The Seattle Library: A View from Two Cities
Since returning to the middle class at the beginning of this year, I have really started to enjoy reading The New Yorker. Alas, I have to skip over a lot of stuff at the beginning of the magazine about what’s happening in New York, but there’s a lot of good articles and really excellent writing. I really appreciate The New Yorker, even if it makes me a feel a tiny bit provincial in The Second City.
I have read that Chicago has had a long-standing inferiority complex, because despite its own inherent greatness, and its own motto to “make no small plans” it will never be the Great Metropolis that New York City is. On the one hand, a lot of folks dig that its not New York City. We are, after all, midwesterners, who would be lost in such an insanely huge city. Chicago is so large and chaotic as it is … why would we want to make it moreso? But our Civic Leaders – the rich folk, the intelligentsia … the people who could have anything they want, and could live anywhere they want, have to justify settling for America’s Second-Greatest city. So, they have historically taken corrective measures to secure Chicago’s superiority – the World’s Fair and the Columbian Exposition. Our great Museums, most notably the Art Institute … and the ferris wheel at Navy Pier. Tallest Building in the World. Busiest Airport in the World. The title “Windy City” was earned not because of our weather, but from New York City newpapers, reflecting on how much we bragged about our World’s Fair, so long ago.
I was reading The New Yorker today, which had a good article on Seattle’s new library … designed for useability. A bold statement at the beginning of the new century, that could be compared with and contrasted against New York’s own great library, built at the beginning of the last century. The praise was even-handed. There was no jealousy. After all, The New Yorker already lives at the Center of the Universe, it is interesting that one of America’s modest cities should construct something new and innovative.
Here in Chicago we have ourselves our own, recently constructed monument of a library. It is a monument – it is big and handsome. A monument to books, named for Harold Washington, our first black mayor, a great mayor who brought the city together. A smart, educated man who made the blacks and the white liberals proud. A man who loved books. He died in office and we made a big big monument and stuffed it full of books. The Harold Washington Library is impressive.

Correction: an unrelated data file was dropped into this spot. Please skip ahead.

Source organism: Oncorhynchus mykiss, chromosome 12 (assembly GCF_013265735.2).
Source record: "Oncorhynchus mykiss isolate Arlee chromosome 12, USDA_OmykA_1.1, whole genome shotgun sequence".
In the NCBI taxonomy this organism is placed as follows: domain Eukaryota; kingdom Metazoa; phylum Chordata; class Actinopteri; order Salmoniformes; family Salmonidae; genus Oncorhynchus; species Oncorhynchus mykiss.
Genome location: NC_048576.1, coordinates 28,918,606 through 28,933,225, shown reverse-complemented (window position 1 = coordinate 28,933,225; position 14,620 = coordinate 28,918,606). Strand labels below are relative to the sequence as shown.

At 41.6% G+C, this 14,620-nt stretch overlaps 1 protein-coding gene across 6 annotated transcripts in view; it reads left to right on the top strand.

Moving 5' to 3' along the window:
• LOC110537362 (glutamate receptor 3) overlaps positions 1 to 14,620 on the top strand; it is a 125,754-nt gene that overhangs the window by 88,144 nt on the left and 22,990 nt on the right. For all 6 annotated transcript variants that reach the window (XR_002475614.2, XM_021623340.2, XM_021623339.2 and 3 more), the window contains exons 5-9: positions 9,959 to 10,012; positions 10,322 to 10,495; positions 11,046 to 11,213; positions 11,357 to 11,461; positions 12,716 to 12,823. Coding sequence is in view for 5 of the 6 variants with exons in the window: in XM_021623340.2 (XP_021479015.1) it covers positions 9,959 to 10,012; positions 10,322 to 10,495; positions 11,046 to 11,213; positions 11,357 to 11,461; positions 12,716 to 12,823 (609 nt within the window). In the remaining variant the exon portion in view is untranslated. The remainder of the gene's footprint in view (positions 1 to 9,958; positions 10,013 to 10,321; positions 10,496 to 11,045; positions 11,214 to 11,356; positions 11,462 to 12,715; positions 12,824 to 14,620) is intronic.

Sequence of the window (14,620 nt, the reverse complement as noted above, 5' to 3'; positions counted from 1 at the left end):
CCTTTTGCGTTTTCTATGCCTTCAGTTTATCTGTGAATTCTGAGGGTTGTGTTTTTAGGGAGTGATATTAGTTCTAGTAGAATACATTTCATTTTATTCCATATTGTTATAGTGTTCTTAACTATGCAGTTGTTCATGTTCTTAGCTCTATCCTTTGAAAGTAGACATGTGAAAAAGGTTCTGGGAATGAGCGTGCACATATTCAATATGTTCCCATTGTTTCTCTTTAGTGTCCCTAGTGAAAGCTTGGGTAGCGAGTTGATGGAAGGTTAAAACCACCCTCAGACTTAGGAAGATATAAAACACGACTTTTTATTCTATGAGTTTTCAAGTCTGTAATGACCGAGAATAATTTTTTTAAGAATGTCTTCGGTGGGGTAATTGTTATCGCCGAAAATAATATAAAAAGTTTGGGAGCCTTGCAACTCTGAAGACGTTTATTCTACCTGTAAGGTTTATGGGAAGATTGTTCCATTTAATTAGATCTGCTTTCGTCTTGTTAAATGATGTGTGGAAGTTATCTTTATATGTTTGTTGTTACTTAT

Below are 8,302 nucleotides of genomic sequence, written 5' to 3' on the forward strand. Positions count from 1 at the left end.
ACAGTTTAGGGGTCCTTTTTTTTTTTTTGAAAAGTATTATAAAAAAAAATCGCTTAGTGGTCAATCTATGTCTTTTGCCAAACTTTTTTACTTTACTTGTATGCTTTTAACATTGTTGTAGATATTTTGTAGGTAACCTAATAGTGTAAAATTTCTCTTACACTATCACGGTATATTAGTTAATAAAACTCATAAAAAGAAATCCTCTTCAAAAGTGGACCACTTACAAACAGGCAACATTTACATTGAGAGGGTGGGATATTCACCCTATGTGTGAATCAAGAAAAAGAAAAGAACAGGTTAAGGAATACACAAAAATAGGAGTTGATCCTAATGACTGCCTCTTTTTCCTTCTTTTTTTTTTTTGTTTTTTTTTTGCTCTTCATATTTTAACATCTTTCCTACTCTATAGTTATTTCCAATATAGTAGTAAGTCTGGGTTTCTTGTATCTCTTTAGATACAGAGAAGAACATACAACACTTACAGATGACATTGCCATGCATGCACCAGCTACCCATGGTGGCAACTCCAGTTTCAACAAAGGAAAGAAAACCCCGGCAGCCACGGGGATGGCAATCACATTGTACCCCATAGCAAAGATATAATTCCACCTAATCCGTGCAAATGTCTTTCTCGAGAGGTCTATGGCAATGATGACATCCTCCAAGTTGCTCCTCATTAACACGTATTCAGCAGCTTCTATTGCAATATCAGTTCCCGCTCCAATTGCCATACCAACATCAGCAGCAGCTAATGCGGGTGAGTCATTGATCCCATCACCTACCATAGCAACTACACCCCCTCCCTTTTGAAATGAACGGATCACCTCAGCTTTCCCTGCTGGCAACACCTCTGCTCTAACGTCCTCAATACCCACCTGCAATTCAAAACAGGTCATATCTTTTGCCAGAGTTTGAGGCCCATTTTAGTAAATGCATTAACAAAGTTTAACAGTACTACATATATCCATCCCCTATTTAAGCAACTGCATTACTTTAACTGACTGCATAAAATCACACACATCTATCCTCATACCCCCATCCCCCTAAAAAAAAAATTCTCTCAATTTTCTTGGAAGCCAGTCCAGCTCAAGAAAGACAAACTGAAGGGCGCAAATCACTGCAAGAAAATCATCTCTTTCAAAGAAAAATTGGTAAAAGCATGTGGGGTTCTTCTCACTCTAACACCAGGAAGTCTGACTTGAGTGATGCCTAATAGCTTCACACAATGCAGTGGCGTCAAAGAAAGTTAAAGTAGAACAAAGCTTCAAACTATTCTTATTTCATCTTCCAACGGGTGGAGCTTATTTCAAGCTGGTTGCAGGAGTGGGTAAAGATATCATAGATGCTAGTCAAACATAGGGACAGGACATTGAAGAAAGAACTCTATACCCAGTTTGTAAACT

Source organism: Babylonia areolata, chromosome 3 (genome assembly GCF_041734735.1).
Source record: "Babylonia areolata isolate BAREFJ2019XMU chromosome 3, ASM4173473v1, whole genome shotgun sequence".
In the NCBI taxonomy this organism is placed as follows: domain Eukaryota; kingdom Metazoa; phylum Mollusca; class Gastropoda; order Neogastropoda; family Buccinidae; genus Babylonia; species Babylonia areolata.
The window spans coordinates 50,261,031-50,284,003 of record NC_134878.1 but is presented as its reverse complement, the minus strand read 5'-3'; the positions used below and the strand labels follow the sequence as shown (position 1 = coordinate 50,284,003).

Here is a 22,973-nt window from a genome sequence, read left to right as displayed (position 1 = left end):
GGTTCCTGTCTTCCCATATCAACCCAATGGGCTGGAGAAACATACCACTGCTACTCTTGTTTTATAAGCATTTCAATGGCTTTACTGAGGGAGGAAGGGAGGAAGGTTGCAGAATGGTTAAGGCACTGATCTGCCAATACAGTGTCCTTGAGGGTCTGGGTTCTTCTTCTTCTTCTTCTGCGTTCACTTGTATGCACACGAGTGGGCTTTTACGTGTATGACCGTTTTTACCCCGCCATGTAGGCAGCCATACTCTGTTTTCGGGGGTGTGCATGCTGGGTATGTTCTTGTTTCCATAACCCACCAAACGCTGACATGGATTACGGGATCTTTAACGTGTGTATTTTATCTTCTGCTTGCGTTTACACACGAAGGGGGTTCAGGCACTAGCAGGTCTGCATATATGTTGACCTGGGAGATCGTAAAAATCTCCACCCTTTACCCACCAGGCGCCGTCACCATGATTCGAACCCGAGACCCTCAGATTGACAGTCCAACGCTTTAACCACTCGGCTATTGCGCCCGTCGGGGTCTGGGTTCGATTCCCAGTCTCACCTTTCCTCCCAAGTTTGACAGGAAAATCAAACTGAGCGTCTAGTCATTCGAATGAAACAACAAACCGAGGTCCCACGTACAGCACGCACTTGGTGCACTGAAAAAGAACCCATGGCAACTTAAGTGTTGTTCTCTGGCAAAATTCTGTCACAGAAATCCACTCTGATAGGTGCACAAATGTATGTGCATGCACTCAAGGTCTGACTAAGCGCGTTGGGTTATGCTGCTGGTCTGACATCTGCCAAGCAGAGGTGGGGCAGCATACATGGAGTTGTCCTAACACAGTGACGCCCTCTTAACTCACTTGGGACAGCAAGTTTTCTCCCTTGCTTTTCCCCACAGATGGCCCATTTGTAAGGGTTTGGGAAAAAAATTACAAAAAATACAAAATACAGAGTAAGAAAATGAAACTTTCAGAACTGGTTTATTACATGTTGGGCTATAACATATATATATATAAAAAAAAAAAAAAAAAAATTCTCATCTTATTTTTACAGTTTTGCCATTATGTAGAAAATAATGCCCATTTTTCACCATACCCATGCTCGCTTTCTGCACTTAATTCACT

I skimmed through the Chicago Tribune the other day, as I do every day, because I subscribe to the local paper as well. I don’t really like the Tribune much, as half of the pulp is devoted to buying overpriced cars or overpriced suburban homes or overpriced home furnishings for your overpriced urban condominium, or an overpriced getaway from your overpriced lifestyle, but the comics are better than the Sun Times’ and I already get most of my hard news from NPR and through toldme.com, and I sometimes do the crossword puzzle. This week they had an article on the Seattle Library that I pretty much skipped. I looked instead at the large sidebar that dominated the article – Harold Washington has more books! Harold Washington has more miles of bookshelves! Seattle has more computer terminals … and some innovation … but Harold Washington is bigger. We need not feel threatened.
Ah, the intelligentsia at the Tribune were at it again – feeling insecure. Unlike New Yorkers, we had to remind ourselves that however preoccupied the nation is with the great new library Seattle has, the great new library we’ve had for the past decade is not actually upstaged.
Because I don’t have a lot of respect for the Tribune, I was able to smile at the contrast … the old insecurities about being upstaged laid bare by people I don’t really respect anyway. That’s okay. I love Chicago, and the Harold Washinton Library is a fine monument, but it is also, partly, a byproduct of our “Chicago is the …ist” mentality so it certainly has a lot of books and is certainly a great library resource for people who go to libraries, but as a public space, as a public library, as a work of art and architecture ingenuity … Seattle may well have the better library. I’d like to visit it some day, if I ever get out to Seattle. But I’m comfortable in the great city of Chicago, with our old-fashioned monument to books. I can appreciate the Seattle library, as a New Yorker can, for the triumph that it probably is. I needn’t get bent out of shape about it, because I am sufficiently satisfied with my own position, at a comfortable distance from the Center of the Universe, where day-to-day goings-on of far-flung cities need not intefere with my enjoyment of the good things in life, like the quality writing of The New Yorker magazine.